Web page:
The example shown in Figure 19 is called the Portable Switch Architecture (PSA). It is intended to provide P4 developers implementing forwarding programs like forward.p4 with an abstract target machine, analogous to a Java Virtual Machine. The goal is the same as for Java: to support a write-once-run-anywhere programming paradigm. (Note that Figure 19 includes the generic arch.p4 as the the architecture model spec, but in practice the architecture model would PSA specific, such as psa.p4.)

_images/Slide13.png

Figure 19. P4 architecture known as the Portable Switch Architecture (PSA). Includes the generic arch.p4 as the the architecture model spec, but for PSA this would be a replaced by psa.p4.

When compared to the simpler PISA model used in Figure 16 and 17, we see two major differences. First, the pipeline includes a new fixed-function stage: the Traffic Manager. This stage is responsible for queuing, replicating, and scheduling packets. This stage can be configured in well-defined ways (e.g., setting parameters such as queue size and scheduling policy), but cannot be re-programmed in a general-purpose way (e.g., to define a new scheduling algorithm). Second, the pipeline is divided into two halves: ingress processing (to the left of the Traffic Manager), and egress processing (to the right of the Traffic Manager).

What exactly does arch.p4 define? Essentially three things:

  1. As implied by Figure 19, it defines the inter-block interface signatures in terms of input and output signals (think “function parameters and return type”). The goal of a P4 programmer is that of providing an implementation for each P4-programmable block that takes the provided input signals, such as the input port where a packet was received from, and writes to the output signals to influence the behavior of the following blocks (e.g., the output queue/port where a packet has to be directed).
  2. Type declarations for externs, which can be seen as additional fixed-function services that are exposed by the target and which can be invoked by a P4 programmer. Examples of such externs are checksum and hash computation units, packet or byte counters, ciphers to encrypt/decrypt the packet payload, and so on. The implementation of such externs is not specified in P4 by the architecture, but their interface is.
  3. Extensions to core P4 language types, including alternative match types (e.g., range and lpm described in Section 4.4.3).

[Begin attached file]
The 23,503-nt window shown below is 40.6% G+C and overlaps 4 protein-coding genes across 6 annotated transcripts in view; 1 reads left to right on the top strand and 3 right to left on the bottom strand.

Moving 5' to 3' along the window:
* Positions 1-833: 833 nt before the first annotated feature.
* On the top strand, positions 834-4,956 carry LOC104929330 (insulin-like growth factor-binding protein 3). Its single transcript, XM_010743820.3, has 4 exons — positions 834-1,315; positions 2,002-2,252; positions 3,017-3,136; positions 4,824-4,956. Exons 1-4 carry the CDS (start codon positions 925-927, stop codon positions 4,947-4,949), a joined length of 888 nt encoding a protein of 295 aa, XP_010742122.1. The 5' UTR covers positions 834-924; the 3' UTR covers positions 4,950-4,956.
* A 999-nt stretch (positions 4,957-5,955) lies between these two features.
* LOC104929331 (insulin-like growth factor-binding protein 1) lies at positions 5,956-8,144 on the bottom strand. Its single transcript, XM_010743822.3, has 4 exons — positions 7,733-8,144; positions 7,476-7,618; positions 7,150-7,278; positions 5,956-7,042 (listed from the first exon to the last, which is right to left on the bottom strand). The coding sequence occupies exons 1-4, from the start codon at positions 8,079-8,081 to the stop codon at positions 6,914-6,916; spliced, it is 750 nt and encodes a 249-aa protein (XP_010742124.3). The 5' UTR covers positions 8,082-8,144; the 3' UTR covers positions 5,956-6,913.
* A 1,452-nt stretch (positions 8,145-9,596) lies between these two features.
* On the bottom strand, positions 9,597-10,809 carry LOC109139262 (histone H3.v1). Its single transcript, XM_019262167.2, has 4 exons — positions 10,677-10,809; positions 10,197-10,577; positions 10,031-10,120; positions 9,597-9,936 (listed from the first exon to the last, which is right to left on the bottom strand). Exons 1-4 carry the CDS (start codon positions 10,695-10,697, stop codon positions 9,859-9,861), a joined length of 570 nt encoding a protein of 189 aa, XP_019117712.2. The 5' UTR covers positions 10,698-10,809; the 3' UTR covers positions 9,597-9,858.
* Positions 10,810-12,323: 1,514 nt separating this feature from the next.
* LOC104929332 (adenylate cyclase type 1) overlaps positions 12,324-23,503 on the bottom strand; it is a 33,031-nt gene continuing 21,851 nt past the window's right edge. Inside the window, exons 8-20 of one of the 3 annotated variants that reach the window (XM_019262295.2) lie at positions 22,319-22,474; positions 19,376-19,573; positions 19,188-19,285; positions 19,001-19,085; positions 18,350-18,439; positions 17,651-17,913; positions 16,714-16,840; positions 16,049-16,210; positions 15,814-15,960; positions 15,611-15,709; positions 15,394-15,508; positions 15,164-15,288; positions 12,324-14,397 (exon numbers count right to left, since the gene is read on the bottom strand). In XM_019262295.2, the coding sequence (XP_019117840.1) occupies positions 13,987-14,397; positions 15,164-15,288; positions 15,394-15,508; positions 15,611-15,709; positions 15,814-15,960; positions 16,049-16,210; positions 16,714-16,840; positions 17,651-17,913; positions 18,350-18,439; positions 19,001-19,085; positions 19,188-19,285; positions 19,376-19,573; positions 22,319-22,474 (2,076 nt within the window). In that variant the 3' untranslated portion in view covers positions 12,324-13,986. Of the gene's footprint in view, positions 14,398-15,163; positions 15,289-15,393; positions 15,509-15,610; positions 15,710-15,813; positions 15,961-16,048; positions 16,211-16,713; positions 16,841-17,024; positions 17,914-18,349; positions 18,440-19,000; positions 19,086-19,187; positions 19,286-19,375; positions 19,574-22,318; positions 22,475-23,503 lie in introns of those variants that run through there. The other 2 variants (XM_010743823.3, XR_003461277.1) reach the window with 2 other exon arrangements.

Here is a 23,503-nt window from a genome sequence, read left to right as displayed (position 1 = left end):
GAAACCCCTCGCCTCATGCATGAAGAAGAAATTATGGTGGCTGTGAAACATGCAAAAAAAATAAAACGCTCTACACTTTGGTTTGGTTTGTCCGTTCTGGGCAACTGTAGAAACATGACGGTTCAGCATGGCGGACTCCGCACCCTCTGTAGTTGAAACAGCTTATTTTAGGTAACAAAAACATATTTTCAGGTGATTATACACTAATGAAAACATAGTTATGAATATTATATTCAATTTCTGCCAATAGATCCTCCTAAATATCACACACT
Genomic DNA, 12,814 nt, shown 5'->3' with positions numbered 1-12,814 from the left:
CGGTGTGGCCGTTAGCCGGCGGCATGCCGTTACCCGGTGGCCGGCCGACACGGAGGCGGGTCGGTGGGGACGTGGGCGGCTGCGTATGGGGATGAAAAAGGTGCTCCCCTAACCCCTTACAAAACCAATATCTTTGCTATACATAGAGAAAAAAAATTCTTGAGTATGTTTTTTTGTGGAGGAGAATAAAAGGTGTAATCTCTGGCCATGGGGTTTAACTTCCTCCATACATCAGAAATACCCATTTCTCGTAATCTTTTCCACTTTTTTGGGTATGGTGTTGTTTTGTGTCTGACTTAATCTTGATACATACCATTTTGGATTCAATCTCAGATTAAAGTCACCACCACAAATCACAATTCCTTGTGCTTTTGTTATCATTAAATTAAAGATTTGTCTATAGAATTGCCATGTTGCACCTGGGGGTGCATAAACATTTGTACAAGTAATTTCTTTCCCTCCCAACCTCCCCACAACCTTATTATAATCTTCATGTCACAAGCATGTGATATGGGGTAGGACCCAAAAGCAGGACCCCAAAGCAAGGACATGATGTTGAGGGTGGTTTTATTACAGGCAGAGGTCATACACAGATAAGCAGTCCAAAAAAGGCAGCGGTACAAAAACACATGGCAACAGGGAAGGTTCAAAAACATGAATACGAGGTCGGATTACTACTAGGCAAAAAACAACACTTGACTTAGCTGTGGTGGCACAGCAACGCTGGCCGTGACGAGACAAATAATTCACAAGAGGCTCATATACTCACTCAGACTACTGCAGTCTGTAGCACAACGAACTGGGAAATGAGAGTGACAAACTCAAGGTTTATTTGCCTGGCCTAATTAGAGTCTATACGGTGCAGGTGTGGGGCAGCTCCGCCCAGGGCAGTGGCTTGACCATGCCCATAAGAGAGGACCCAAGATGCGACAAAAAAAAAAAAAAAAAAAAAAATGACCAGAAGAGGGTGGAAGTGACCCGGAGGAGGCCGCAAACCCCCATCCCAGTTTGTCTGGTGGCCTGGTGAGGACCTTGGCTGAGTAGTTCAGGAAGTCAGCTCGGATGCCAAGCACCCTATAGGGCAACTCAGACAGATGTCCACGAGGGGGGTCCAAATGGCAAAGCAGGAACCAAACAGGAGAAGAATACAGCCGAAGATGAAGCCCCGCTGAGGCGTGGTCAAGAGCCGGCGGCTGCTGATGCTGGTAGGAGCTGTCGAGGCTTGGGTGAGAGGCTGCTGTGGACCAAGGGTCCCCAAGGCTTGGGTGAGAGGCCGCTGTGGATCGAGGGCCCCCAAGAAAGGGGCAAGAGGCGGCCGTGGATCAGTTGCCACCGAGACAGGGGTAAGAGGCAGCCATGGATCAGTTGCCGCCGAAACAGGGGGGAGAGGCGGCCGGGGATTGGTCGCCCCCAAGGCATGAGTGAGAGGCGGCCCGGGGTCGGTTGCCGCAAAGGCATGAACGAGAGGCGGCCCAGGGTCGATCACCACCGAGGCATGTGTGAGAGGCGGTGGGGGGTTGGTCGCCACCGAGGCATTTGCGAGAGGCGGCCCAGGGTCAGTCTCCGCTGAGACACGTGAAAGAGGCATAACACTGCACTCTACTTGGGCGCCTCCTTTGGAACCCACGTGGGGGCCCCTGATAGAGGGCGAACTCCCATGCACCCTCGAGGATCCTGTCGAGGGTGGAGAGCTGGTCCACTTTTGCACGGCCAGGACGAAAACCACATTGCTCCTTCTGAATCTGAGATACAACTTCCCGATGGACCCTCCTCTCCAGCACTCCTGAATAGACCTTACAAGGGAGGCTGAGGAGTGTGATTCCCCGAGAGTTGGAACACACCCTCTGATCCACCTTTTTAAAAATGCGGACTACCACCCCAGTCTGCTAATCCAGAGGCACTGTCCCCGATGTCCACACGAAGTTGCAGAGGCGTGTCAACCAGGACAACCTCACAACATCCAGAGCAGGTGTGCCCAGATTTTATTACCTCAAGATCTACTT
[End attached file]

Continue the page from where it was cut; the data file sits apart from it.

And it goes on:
The P4 compiler (like all compilers) has a hardware-agnostic frontend that generates an Abstract Syntax Tree (AST) for the programs being compiled, and a hardware-specific backend that outputs an ASIC-specific executable. arch.p4 is simply a collection of type and interface definitions.

4.3.1 V1Model

The PSA shown in Figure 19 is still a work-in-progress. It represents an idealized architecture that sits between the P4 developer and the underlying hardware, but the architectural model that developers are coding to today is somewhat simpler. That model, called V1Model, is shown in Figure 20. [1] It does not include a re-parsing step after the Traffic Manager. Instead it implicitly bridges all metadata from ingress to egress processing. Also, V1Model includes a checksum verification/update block, whereas PSA treats checksums as an extern, and supports incremental computations at any point during ingress/egress processing.

[1]V1Model was originally introduced as the reference architecture for an earlier version of P4, known as P4_14, and was subsequently used to ease the porting of P4 programs from P4_14 to P4_16.

We will be using this simpler model throughout the rest of the book. As an aside, the most important factor in why V1Model is widely used and that is not the case for PSA, is that the switch vendors do not provide the compiler backend that maps from PSA onto their respective ASICs. Until that happens, PSA will remain a mostly “on paper” artifact.

_images/Slide22.png

Figure 20. V1Model used in practice to abstract away the details of different physical forwarding pipelines. Developers write P4 to this abstract architectural model.